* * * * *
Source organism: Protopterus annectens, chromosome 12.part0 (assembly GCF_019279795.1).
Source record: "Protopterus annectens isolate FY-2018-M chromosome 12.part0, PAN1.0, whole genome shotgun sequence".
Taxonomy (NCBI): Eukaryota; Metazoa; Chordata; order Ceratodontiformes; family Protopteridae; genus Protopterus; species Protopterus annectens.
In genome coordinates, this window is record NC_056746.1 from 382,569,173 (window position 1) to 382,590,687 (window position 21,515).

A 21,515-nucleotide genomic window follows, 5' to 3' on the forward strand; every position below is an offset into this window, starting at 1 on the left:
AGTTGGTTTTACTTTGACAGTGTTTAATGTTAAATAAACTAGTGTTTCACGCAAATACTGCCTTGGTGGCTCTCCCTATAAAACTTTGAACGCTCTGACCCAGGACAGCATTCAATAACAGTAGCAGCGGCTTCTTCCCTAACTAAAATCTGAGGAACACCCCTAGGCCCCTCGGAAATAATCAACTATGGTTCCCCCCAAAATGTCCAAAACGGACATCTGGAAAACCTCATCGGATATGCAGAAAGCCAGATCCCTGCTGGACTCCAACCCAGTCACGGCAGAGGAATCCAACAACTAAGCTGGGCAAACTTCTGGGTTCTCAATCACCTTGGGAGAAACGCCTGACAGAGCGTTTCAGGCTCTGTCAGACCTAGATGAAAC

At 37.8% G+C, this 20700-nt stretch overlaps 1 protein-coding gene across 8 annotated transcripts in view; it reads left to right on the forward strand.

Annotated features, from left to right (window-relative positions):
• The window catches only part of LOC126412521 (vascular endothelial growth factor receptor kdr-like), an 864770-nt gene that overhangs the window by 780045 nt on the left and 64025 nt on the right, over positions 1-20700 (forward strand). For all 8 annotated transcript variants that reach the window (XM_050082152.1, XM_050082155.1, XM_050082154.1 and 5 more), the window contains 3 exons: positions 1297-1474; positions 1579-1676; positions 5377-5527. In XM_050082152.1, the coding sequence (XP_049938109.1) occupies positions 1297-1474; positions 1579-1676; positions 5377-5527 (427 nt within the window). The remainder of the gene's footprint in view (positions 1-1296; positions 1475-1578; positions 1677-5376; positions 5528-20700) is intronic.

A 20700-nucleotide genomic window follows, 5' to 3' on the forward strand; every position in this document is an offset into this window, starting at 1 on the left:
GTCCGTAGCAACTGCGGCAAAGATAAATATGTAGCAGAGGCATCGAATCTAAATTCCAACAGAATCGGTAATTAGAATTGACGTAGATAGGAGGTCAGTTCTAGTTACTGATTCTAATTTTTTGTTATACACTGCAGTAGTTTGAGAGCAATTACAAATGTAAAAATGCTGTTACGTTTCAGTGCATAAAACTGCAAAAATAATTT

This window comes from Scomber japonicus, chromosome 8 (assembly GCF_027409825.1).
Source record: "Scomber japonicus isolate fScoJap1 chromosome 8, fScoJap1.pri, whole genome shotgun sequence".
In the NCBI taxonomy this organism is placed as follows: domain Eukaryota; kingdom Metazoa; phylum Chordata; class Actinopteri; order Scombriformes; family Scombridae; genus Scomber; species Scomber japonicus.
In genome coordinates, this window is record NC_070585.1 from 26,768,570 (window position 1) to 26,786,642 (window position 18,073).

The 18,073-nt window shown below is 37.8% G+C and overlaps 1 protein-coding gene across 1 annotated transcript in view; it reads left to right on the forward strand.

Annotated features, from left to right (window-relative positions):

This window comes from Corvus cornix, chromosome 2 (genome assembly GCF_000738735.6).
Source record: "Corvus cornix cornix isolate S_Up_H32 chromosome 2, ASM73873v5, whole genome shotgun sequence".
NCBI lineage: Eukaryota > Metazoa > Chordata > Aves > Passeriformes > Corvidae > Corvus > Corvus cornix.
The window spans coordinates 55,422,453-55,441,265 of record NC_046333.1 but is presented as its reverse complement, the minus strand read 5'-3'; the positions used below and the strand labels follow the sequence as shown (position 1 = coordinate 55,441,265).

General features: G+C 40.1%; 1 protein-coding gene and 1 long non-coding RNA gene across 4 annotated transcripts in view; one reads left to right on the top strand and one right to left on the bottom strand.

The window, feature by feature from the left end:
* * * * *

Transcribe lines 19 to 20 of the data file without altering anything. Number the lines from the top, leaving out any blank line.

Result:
Source record: "Corvus cornix cornix isolate S_Up_H32 chromosome 2, ASM73873v5, whole genome shotgun sequence".
NCBI lineage: Eukaryota > Metazoa > Chordata > Aves > Passeriformes > Corvidae > Corvus > Corvus cornix.